Avatar  Jean Schlicklin Tyler last yearReply

Thoughts on Mary K or as they say in Kentucky "Muuurry K" from the hollers of Kentucky.
Two Adrian Dominicans, Ellen and Mary K were serving in the parish in Beattyville when I did a term of ministry for my degree in January of 1978. She supported my discernment to enter the congregation later that same year in August. MaryKay had a dream of the shelter for the women and children in the area that started the next year in 1979. Her contagious courage, as she faced the trials and challenges of violence in the families was inspiring. With the help of many, including her parents, Rita and Al Drouin, they established the Resurrection home as a safe place for mothers and children. The "closet" and the annex were added for twice blessed clothes and household items coming from some of the parishes of Michigan. Rita and Al lived out their days after moving from Michigan to serve there with Mary K.
Mary K invited me to join her Ministry in 1983 as the youth worker in the area of Beattyville. It was not a good fit at the time, but we kept in touch over the years. Words that describe Mary K would be someone who listens with her heart, then responds to the people of Appalachia. The situations of care for the people shifted from the care of women abused, to children and now the grand mothers, giving support to anyone in need. Supporting the ongoing work even from a distance, with Charlene in the lead, Mary K always shared God's love. She would try to give more than she received. When Godfrey and I visited her at Resurrection home in the winter before covid, we brought her a gift from our land of maple syrup. She felt a need to give us something of her blessed hills of Kentucky, a bouquet of wooden flowers. Only God could out give her.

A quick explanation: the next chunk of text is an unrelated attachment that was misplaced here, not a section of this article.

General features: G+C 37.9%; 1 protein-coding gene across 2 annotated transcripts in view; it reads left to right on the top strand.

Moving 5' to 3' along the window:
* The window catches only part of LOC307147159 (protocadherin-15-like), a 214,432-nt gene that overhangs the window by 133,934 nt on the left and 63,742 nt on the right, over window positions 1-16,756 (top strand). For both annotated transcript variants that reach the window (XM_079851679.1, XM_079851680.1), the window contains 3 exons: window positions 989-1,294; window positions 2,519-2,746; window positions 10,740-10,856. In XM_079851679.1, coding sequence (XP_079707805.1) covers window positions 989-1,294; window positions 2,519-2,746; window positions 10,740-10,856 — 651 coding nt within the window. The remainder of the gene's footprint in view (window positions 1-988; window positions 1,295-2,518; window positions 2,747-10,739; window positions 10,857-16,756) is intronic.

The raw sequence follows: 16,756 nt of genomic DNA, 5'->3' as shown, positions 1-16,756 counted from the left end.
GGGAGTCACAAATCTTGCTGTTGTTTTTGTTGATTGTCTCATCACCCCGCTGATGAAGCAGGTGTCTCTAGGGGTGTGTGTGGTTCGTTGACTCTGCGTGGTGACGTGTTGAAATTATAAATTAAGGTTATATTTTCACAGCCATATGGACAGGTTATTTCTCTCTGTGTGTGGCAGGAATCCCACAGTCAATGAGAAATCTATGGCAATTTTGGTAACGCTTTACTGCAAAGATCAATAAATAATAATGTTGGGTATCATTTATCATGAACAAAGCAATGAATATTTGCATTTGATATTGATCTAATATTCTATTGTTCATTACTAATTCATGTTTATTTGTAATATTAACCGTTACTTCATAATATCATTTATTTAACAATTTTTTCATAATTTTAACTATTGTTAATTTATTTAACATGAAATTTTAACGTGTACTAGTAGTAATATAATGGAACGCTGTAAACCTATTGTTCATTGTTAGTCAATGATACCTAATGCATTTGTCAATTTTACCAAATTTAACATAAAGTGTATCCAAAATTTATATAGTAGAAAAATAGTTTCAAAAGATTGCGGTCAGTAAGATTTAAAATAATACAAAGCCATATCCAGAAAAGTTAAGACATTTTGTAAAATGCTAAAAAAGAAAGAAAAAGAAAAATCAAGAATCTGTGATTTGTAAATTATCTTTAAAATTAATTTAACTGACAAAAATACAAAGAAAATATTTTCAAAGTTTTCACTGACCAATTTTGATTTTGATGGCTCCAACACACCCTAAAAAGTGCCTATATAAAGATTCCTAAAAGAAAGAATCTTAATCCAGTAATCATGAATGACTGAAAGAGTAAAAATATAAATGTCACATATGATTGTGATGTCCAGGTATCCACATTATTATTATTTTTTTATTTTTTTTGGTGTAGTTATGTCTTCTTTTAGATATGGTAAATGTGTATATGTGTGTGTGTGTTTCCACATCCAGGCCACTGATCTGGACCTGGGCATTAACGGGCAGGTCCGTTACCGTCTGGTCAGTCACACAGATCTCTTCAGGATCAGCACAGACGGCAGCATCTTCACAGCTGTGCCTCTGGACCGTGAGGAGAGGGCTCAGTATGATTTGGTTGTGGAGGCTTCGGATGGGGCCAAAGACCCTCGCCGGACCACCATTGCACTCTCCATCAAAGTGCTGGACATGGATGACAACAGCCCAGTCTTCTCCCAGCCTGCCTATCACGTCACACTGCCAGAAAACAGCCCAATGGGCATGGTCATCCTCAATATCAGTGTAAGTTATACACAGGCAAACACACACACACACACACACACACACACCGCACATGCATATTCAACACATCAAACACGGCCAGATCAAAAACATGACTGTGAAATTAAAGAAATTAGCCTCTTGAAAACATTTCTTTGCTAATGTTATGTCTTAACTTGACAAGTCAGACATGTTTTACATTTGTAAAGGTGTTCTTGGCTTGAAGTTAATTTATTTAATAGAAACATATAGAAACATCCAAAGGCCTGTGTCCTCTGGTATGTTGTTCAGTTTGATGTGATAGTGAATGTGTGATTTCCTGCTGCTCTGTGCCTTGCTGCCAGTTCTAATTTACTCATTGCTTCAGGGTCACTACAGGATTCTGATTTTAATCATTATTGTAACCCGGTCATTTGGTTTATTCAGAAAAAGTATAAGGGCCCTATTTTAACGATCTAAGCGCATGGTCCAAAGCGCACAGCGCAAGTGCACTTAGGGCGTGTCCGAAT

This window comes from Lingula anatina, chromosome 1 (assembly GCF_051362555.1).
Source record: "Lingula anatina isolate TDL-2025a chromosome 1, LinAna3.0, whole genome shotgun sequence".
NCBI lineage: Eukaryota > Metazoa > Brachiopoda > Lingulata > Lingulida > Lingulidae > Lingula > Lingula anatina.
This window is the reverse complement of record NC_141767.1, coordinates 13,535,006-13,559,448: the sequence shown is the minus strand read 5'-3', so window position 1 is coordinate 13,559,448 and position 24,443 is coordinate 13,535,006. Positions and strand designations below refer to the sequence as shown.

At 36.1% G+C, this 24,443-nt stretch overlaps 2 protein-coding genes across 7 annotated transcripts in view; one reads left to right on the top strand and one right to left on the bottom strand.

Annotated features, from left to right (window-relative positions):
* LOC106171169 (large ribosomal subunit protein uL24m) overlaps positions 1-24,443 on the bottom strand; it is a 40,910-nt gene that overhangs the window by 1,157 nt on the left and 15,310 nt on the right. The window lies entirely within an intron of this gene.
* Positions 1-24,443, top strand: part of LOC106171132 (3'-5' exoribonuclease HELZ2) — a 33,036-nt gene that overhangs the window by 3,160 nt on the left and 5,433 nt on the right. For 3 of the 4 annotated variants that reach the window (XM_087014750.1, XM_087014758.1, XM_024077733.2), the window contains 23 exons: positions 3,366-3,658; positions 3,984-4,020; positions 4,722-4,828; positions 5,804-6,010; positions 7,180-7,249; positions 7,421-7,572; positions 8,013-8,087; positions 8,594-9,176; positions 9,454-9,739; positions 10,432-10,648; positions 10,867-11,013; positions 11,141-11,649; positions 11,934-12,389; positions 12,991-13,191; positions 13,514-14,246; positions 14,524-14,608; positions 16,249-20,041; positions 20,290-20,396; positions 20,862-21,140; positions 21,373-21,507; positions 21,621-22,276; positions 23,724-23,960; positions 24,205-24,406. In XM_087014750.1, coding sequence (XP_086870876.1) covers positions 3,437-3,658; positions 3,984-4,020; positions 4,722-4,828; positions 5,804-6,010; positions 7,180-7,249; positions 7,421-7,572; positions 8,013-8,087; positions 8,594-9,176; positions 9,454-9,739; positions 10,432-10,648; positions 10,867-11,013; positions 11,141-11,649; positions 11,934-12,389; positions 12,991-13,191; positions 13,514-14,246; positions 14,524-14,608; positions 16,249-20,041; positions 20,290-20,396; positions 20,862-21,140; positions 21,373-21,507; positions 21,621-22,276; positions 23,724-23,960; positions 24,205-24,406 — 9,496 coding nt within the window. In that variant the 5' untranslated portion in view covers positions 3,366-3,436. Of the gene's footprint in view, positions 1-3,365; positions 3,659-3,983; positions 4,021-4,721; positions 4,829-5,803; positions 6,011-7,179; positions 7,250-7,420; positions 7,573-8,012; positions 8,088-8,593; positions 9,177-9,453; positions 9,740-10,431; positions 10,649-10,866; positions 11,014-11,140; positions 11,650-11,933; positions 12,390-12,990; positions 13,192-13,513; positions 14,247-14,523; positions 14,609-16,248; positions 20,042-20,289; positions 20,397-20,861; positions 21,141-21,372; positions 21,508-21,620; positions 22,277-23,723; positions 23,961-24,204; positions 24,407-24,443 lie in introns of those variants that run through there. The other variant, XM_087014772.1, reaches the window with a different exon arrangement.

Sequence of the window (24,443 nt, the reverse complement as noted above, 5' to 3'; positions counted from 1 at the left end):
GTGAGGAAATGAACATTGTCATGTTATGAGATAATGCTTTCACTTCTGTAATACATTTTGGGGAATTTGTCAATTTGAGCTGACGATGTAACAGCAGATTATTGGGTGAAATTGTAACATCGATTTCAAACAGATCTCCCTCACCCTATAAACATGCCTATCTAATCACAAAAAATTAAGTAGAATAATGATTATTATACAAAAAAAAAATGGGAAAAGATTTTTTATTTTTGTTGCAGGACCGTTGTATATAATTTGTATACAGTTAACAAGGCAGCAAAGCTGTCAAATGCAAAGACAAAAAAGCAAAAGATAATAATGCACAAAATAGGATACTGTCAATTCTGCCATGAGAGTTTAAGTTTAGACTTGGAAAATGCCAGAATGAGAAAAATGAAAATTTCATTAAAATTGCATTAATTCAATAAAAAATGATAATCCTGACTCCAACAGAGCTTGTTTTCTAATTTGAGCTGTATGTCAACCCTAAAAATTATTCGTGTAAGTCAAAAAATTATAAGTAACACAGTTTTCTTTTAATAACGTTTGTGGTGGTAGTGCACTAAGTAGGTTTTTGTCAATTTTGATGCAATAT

Mary K's words of wisdom when she was asked just a short time before she died were "live your life with God's love". She was a powerful example of God's love in action. May she and all those that have died in Christ, rest in peace.

Avatar  H.B. Elkins last yearReply

There's no doubt that Sister Mary Kay was one of the finest people ever to call Lee County, Ky., home. She was a friend to all and I can't think of anyone who didn't dearly love her. I know my mother thought the world of her and the feeling was mutual. I saw where someone locally had called her "the hugging nun." That's pretty much the truth. I never saw her that she didn't give me a huge hug, tell me how much she thought of my mom, and would ask about my brother and, when he was still alive, my dad. Lee County is a better place for her having chosen to make her home and conduct her ministry here. Hopefully her legacy will live on through Resurrection Home, and may she never be forgotten in Beattyville.

Cemetery of the Adrian Dominican Sisters

Our Adrian Dominican cemetery with its circular headstones is a beautiful place of rest for women who gave their lives in service to God — and a peaceful place for contemplation and remembrance. 

Helpful Links

Event Recordings (Video Library)

Dominican School Alumnae/Alumni

Become an Adrian Dominican Associate

What do you have to do to become a Sister?

Share our blog, A Sister Reflects

Sign up for the monthly Veritas newsletter (or view our other publications)

Employment opportunities


We invite you to meet some of the wonderful women who have recently crossed into eternity.


Recent Posts

Read More »